Australia's Grains Research and Development Corporation (GRDC) has asked researchers to replicate peptides, the nastiest bits of spider venom, in the hope they make pesticides to which insects do not develop resistance.
“We know that products from spiders have a wide range of insect-killing abilities that prevent insects becoming resistant to spider bites, so researchers are investigating whether we can mimic those peptide compounds to specifically target insect pests,” said Paul Meibusch, GRDC's Manager for Commercial Farm Technologies.
“It’s about looking at what nature has developed and perfected over many millions of years, and determining whether we can use that to develop a new class of insecticide to protect our important grain crops.”
To figure out if the peptides can be replicated (it's rather hard to milk spiders for their venom), GRDC has hooked up with the University of Queensland’s Institute for Molecular Bioscience which houses a venom library that has catalogued venom from 300 spider and scorpion species. The Institute already conducts research into many possible applications for venom, including medical uses.
The research is motivated by the decreasing efficacy of conventional pesticides, as insects are developing greater resistances to many on the market. GRDC therefore wants to accelerate development of alternatives and given that insects seem not to have evolved resistance to spider bites the eight-legged creatures seem an ideal research candidate.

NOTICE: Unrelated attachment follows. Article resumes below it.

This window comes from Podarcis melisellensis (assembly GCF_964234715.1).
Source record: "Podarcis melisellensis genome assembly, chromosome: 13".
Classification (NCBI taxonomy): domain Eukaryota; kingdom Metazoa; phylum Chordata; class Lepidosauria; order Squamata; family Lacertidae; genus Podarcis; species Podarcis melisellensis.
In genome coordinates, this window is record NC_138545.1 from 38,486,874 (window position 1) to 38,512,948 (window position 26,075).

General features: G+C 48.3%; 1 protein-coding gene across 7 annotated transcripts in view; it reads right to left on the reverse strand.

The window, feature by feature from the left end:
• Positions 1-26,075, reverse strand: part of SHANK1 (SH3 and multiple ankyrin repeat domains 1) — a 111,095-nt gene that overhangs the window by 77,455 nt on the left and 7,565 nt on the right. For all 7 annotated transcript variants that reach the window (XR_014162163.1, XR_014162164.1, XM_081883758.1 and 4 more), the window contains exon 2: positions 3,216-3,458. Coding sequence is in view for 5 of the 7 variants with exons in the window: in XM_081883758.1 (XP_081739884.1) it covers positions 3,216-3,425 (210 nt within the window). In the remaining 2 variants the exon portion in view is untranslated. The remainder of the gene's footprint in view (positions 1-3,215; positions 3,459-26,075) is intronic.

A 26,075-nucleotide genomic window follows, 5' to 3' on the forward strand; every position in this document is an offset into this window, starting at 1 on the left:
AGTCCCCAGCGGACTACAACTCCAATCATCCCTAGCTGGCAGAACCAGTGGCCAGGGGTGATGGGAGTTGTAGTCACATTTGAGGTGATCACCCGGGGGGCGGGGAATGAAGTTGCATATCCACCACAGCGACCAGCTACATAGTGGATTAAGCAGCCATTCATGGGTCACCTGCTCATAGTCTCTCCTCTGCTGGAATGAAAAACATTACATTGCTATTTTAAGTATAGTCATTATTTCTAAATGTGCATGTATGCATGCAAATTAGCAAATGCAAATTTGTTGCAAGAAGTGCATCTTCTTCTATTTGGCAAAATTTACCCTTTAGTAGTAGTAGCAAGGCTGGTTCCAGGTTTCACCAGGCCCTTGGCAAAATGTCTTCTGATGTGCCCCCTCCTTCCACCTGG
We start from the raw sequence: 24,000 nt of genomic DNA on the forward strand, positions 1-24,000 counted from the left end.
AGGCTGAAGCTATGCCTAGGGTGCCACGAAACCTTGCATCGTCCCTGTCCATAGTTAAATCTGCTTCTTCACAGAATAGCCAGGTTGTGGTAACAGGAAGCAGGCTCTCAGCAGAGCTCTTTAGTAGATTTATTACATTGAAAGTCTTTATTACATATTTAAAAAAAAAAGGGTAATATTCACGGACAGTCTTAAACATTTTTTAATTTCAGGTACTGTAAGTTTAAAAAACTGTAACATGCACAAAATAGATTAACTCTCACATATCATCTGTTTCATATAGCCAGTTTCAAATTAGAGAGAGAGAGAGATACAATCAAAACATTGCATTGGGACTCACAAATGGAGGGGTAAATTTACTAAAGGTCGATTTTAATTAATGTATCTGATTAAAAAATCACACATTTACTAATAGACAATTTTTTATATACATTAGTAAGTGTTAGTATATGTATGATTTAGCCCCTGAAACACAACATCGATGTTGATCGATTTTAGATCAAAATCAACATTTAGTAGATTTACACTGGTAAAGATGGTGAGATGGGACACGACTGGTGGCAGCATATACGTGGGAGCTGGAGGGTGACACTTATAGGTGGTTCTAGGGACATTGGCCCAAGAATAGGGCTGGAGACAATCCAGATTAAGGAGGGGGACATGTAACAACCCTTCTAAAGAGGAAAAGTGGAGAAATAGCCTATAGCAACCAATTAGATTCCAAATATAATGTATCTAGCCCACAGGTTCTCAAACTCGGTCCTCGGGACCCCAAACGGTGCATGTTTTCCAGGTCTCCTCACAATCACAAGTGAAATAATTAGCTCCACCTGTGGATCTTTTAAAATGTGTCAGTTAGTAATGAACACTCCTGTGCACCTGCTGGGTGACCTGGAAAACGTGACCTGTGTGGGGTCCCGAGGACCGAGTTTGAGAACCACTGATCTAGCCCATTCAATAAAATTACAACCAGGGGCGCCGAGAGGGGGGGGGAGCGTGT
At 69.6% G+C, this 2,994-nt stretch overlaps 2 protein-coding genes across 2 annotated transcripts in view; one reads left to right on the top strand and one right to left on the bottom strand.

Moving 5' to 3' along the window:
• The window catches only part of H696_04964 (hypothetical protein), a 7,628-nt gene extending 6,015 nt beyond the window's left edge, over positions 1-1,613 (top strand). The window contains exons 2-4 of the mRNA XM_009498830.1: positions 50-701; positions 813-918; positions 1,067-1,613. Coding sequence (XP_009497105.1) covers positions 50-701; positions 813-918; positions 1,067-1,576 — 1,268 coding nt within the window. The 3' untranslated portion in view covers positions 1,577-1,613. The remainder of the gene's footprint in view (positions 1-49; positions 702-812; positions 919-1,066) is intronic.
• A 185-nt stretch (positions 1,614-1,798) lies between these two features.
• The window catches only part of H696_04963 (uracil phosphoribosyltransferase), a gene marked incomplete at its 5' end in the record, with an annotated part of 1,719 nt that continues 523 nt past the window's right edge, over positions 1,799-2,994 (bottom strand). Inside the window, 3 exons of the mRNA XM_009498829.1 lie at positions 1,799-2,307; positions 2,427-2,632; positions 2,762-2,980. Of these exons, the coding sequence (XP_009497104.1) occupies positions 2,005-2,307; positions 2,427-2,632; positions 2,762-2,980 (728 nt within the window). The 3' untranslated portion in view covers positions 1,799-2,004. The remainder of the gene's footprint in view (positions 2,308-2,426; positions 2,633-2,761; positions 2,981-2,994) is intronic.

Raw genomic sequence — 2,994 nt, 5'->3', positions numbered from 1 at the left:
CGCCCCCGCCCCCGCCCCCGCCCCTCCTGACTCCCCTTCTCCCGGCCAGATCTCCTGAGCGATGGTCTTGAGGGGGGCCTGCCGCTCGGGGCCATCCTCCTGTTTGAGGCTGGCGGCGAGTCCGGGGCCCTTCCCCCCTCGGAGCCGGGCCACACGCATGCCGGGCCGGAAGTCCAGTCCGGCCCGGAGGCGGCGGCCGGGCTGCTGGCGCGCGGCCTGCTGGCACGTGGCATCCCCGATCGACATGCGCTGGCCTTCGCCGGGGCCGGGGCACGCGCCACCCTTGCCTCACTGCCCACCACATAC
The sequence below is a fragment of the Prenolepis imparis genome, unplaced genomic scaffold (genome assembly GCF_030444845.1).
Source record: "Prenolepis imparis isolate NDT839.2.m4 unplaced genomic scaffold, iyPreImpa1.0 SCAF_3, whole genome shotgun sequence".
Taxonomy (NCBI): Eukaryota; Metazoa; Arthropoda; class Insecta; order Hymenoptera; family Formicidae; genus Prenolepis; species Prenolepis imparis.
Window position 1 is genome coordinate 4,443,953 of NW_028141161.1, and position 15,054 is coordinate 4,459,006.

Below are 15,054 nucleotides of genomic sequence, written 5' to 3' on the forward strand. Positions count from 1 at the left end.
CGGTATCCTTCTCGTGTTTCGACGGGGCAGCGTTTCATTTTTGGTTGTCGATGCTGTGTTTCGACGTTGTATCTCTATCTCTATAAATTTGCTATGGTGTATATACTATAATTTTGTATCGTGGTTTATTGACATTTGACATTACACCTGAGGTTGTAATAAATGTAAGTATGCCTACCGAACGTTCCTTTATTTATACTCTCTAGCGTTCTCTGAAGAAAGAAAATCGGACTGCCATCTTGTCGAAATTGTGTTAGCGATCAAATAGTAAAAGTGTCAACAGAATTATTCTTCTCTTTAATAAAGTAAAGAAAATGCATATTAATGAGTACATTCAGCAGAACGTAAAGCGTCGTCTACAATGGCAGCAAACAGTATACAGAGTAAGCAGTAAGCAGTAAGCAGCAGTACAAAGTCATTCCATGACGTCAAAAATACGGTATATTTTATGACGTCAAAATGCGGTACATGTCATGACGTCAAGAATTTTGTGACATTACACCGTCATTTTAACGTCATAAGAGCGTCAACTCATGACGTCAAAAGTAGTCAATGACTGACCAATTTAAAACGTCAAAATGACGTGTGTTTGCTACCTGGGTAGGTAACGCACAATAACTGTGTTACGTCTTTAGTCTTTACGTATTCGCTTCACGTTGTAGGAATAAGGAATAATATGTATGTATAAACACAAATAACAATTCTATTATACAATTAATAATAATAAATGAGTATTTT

“The concept of using beneficial microbes is really starting to explode around the world,” Meibusch said. “There are already a couple of products on the market – either viruses or fungi – being used for controlling insects.
“We believe this is an area that will continue to expand, for a number of reasons. Firstly, the products themselves are reasonably benign on the environment – they can be quite specific in which insects they control and are often safe for predators.“
Australia has, infamously, been down this road before. The cane toad was introduced to stop beetles munching through sugar cane crops. Since the arrival of just 102 toads in 1935 the species has spread over much of northern Australia and become a signifcant pest in it's own right. ®